Polymorphism: Polymorphism is when we use a function without knowing which class it belongs too. Example on this is in the Invaders game we made, for example when we are doing collision detection. We fetch i:s x- and y-coordinates and j:s x- and y-coordinates. But we do not know if x is a ship, bullet or enemy and the same applies for j. This is handled by the program. These functions doesn’t have to behave the same as the mother class function, it has to have the same “head” but the body can be different.
    C++ has two types of polymorphism. The type you're describing here is known as Dynamic polymorphism (at runtime). a.k.a "late binding" or "dynamic binding"

    C++ additionally includes the concept of static polymorphism (polymorphism at compile time); which is more commonly used under the umbrella of Template Metaprogramming.

    Both static and dynamic polymorphism follow the same basic concept - manipulating different objects in code through a common interface without needing specific data type information about those objects


    View PostFrozenSnake, on 20 October 2012 - 11:39 PM, said:

    Capsulation: capsulation can happen on different levels and be used to hide data. Depending on level we can do different things with functions and variables.
    Do you mean Encapsulation? Note that 'implementation hiding' applies equally to the behaviour of an object (i.e. the details which describe how it works); data hiding is only one part of this.

    For example, a badly-encapsulated class called DeckOfCards might include member functions called GetNumberOfCards() and SetNumberOfCards(). Both of these are probably bad because they "leak" the internal behaviour of the object, expecting the user of the class to do the leg-work. a class modelling a deck of cards is more likely to want member functions such as DrawCardFromTop, ReplaceCardToBottom, ShuffleDeck, IsDeckEmpty etc.


    View PostFrozenSnake, on 20 October 2012 - 11:39 PM, said:

    Inheritance: Inheritance makes it possible for subclasses to inherit functions and variables from one or more classes. The subclasses will inherit both functions and variables.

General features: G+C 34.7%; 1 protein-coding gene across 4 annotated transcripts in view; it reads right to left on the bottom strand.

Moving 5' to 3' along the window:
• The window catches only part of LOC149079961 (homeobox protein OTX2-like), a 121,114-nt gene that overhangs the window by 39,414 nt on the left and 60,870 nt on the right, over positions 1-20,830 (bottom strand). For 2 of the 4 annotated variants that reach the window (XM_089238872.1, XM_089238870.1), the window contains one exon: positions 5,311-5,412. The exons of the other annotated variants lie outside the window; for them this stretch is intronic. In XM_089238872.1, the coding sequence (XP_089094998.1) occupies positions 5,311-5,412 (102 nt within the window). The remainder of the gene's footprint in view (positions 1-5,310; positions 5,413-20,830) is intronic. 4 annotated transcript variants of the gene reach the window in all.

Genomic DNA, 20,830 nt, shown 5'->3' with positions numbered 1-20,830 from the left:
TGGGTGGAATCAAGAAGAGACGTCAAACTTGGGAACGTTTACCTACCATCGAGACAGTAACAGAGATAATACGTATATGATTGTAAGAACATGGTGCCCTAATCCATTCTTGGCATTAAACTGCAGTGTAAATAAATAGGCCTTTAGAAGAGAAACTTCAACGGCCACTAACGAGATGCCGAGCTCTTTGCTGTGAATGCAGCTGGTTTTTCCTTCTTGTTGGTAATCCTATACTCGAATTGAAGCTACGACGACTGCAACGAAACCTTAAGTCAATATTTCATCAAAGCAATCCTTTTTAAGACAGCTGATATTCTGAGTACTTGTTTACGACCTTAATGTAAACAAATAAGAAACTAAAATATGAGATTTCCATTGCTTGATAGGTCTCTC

The act of inheriting a class could also be described as defining a new class whose interface and implementation are an extension of an existing class. Another word would be Specialisation.
  5. In Topic: abstract base class and shared_ptr

    Posted 29 Sep 2012

    The semantics of shared_ptr are deliberately designed to mirror raw pointers as closely as possible; similarly, the semantics of make_shared are deliberately designed to mirror the new operator as closely as possible. The idea being that you should be able to use them as direct drop-in-replacements for legacy code with minimal change to the code. (Think of them as abstractions of pointers and new in the same way that iterators are designed as abstract pointers)

    So, a shared_ptr<Derived> has semantically the same relationship to shared_ptr<Base> as you would expect between 'raw' pointers Derived* and Base*.

    In the dark days before shared_ptr, you'd be forced to do code like this:
    Base* b = new Derived; 
    

    With shared_ptr, you would typically expect to see the replacement code look like:
    std::shared_ptr<Base> b = std::shared_ptr<Derived>(new Derived); 
    

    make_shared is not actually required - so it's "OK" to pass a parameter using 'new' if you wish, but the code looks clunky. make_shared helps everything look cleaner. (Notably, it reduces repetition of the name Derived)
    std::shared_ptr<Base> b = std::make_shared<Derived>(); 
    

    or, of course, even cleaner:
    auto b = std::make_shared<Derived>(); 
    


    Where make_shared<Derived() is an abstraction of new Derived();, the same is true for make_shared<T>( arg1, arg2) - it is semantically equivalent to new T( arg1, arg2 );.

    The implementation of make_shared is achieved using variadic template arguments which are forwarded to new.

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Comments

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  1. Photo

    Sy-Coderz Icon

    23 Jun 2012 - 09:47
    Hi,
    bro please add me at : x1d@hotmail.com
    add me please i need some help
    i wait u
  2. Photo

    OLH064 Icon

    28 Aug 2011 - 11:09
    That is the best signature ever.
  3. Photo

    Jeff H Icon

    19 Jun 2011 - 00:54
    Hey Bench,
    I have dual monitors and was looking over at the other one as I was trying to give you a + rep and accidently hit the - rep.
    Just let me know what I need to do to help get it changed. I already left a reply in the thread.
  4. Photo

    Jeff H Icon

    19 Jun 2011 - 00:54
    Hey Bench,
    I have dual monitors and was looking over at the other one as I was trying to give you a + rep and accidently hit the - rep.
    Just let me know what I need to do to help get it changed. I already left a reply in the thread.
  5. Photo

    sleepybug Icon

    20 Feb 2010 - 06:45
    hey bench!!thanks for the simple code concerning node,pointer and linked list ,you posted..now after learning pointers i understand your that program much more clearly and its simple working..thanks for help buddy.
  6. Photo

    neptunusmaris Icon

    16 Feb 2010 - 10:56
    Thanks
  7. Photo

    CodingDesire Icon

    16 Feb 2010 - 09:21
    Hello there, thank you very much for your help!